The wind blows eastwards, the Saudis know it

Accelerating inflation is everywhere — that’s obvious. Fiat currencies are sinking in real terms. And commodity-backed currencies that have implicit real value are being sought (i.e. the rouble).

Biden is slated to visit Saudi Arabia sometime in July. However the US administration is clearly feeling the sting following an avalanche of criticism (even from the US mainstream) over his upcoming July trip to the Middle East that will include Saudi Arabia. Clearly, Jamal Khashoggi’s murder remains as painfully sensitive to Biden as a burst blister.

Naturally, the western mainstream assumes the Biden visit is all about sandbagging Saudi and OPEC into opening the spigot on oil supplies for the US, and a desperate Europe.

So Biden will need to return home with at least some tokenism in that respect. Earlier he had tried to downplay the oil price aspect to the trip: “It happens to be a larger meeting taking place in Saudi Arabia. That’s the reason I’m going. And it has to do with national security for them – for Israelis”.  He continued, “I have a program, anyway. It has to do with much larger issues than having to do with the energy price”.

Well… I believe him. It is about “Israel’s” security (sort of). “Israel,” facing lacerating internal divisions at home, will resolve its domestic discontents through an ugly arm-wrestling match deciding which leader is tougher on the ‘Iranian threat’.

This does not mean that there is any ‘clear and present danger’ from Iran (other than predictable Iranian ripostes to Israeli provocations). It is just that Israeli politics ‘is what it is’: The Israeli security services explicitly say that the ‘threat to Israel’ comes from within.  And that is very true. Yet, you do not fight “Israel” elections on an ‘enemy within’ platform: It would be to court civil war.

So, the threat from the ‘Iran pot’ needs re-heating. The dynamics of Israeli politics demand it, as such. Bennet and the Lobby in Washington are busy raising the level of the flames. And Biden must go the region to bang the table on Iran, and to cut the ribbon on another Gulf Security pact which nobody takes very seriously (except for a few Israeli tech businessmen). As a senior former adviser to various Israeli Foreign and Prime Ministers noted last week, “There is no real “Sunni-Israeli coalition,” and talk of an Israeli-Saudi-Emirati front to face Iran is more strategic fiction than a practical reality”.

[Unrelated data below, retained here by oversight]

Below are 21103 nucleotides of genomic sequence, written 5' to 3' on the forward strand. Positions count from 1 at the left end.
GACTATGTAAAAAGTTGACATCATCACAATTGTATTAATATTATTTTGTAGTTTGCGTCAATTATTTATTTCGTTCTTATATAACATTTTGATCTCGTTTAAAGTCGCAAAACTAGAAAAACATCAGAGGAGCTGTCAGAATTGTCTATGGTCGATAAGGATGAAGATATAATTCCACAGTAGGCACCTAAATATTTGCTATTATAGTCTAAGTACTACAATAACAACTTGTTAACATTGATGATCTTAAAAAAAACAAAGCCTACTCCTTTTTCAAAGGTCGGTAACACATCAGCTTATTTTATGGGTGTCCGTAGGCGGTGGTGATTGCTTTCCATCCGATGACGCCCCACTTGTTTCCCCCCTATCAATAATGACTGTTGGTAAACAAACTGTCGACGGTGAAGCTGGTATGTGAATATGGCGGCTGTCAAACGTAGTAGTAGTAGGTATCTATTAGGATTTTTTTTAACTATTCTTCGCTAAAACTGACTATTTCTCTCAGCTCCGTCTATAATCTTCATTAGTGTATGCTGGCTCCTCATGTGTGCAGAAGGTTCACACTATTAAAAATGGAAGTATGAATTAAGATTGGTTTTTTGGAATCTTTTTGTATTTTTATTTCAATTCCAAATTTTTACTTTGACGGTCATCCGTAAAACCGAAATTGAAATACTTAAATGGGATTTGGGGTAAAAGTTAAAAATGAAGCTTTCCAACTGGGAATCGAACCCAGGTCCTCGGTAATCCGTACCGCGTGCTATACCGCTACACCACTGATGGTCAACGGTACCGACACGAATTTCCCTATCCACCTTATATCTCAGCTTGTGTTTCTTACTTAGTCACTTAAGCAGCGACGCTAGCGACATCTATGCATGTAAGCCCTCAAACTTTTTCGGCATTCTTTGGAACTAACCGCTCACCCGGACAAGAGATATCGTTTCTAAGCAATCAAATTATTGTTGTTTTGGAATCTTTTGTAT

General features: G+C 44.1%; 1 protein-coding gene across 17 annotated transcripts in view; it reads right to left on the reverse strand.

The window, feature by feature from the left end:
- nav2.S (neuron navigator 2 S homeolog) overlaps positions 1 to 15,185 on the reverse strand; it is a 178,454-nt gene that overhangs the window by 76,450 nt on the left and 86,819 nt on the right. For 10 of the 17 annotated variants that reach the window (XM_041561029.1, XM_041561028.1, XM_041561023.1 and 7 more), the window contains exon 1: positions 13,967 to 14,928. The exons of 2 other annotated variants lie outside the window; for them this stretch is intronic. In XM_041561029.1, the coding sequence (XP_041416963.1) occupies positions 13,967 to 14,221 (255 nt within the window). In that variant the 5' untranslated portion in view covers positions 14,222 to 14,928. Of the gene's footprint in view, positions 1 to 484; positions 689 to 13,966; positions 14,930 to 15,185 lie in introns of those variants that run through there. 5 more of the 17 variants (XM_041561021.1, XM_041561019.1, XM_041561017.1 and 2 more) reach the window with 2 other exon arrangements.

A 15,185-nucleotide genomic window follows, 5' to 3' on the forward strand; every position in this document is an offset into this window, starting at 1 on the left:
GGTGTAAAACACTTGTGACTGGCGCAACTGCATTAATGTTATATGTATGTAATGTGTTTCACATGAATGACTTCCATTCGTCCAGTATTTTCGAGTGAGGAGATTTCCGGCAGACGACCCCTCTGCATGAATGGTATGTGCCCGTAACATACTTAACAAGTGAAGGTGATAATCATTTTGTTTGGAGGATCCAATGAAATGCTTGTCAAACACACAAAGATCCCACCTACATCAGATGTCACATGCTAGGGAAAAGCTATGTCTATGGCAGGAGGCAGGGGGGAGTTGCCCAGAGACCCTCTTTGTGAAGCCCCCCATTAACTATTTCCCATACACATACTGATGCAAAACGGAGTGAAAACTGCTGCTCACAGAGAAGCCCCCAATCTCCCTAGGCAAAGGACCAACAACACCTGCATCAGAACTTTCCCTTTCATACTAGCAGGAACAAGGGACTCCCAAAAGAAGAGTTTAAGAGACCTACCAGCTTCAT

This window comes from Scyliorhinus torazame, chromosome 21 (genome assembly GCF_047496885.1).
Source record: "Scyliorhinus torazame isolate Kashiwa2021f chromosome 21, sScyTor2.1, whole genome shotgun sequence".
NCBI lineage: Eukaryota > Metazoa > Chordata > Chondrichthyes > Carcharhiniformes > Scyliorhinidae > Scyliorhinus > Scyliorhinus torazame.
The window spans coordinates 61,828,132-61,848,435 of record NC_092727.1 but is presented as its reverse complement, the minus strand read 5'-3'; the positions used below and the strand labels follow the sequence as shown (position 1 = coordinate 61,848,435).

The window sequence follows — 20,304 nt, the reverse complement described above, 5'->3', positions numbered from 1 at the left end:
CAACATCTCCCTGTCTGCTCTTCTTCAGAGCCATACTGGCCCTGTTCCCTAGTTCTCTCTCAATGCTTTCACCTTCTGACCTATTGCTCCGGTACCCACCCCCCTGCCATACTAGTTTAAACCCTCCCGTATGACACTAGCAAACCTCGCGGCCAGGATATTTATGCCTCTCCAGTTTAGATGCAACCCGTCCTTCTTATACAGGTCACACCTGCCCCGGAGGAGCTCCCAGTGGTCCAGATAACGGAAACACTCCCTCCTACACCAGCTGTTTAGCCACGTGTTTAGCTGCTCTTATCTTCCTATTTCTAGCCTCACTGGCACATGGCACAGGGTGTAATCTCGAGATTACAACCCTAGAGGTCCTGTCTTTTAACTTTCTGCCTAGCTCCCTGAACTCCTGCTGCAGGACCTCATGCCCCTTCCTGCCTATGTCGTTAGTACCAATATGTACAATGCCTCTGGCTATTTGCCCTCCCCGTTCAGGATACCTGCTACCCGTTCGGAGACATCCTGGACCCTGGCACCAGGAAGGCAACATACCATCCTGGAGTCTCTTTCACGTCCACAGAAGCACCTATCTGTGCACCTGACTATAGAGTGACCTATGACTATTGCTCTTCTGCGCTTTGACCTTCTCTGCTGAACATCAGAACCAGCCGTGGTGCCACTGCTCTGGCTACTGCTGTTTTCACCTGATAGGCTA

So what might be the ‘larger issues’ on Biden’s mind?  Not so much oil perhaps, but the US dollar.

Last week saw not just a 0.75% interest rate hike by the Fed, but unexpectedly, even the stolid, ultra-cautious Swiss hiked by 0.50%.

What has this to do with Biden’s trip? Quite a lot. The Swiss move was a big flashing amber light. Indeed, the SNB not only took their key rate closer to positive territory, but underlined that the Swiss Franc is “no longer highly valued”. Because of inflation. The latter implies that the Franc needs to be more highly valued to combat inflation; and that in turn suggests the SNB will be selling, not buying US stocks and other assets (now that the buying of assets isn’t needed to keep the Franc’s value down (the old Swiss headache)).

Accelerating inflation is everywhere — that’s obvious. Fiat currencies are sinking in real terms. And commodity-backed currencies that have implicit real value are being sought (i.e. the rouble).

Same for the dollar: it is ‘no longer so highly valued’ (when set against real assets in an inflationary context).  And if not highly valued, many, many – like the Swiss will be selling US assets – not buying them. So the Fed hikes rates.

This won’t kill US inflation. No chance. But it is probably enough to engender some global dollar demand (the perennial ‘rat run’ to safety).  Whether that is enough, or not, is an open question.

But … the US has $30 TRILLION debt – too – to service, but now at much higher interest rates.  It has to fund that debt servicing requirement by selling US Treasury Bills to the world. But who will buy Treasuries when in real terms they return a nearly negative 10%?

So Biden’s trip is to ask the Saudis to keep buying US Treasuries with their accrued profits arising from high oil prices. For, should the US lose the power of the dollar as global collateral – to commodities as collateral – then its [the American] economy and markets would soon follow.

Biden’s trip is the repeat of the 1974 Kissinger visit to the kingdom: That year, the oil crisis had hit home in the US. An embargo by OPEC’s Arab nations – payback for US military aid to the Israelis during the 1973 War — quadrupled oil prices. Inflation soared, the stock market crashed, and the US economy was in a tailspin.

The then goal was strikingly simple. Find a way to persuade a hostile kingdom to finance America’s widening deficit with its newfound petrodollar wealth.  President Nixon made clear there was simply no coming back empty-handed from the trip. Failure would not only jeopardize America’s financial health, but could also give the Soviet Union an opening to make further inroads into the Arab world.  Plus ça change…?

Times do change: Russia has made energy producers aware of the power of high commodity prices as the basis to future international trading, in lieu of a depreciating (real terms) fiat dollars.  Then, US Treasury Bills were seen to be inviolable: today they can be cast aside as ‘not money good’ upon a whim (i.e. confiscated Afghan government reserve holdings).  Then, US security guarantees seemed plausible; much less so today.  Then NATO was unchallenged; today no more.  Then the geo-political wind still filled the US sails; today those western sails hang flaccid by the masts. The wind blows eastwards. And the Saudis know it.

Will Biden succeed? Indeed, will the trip even take place?

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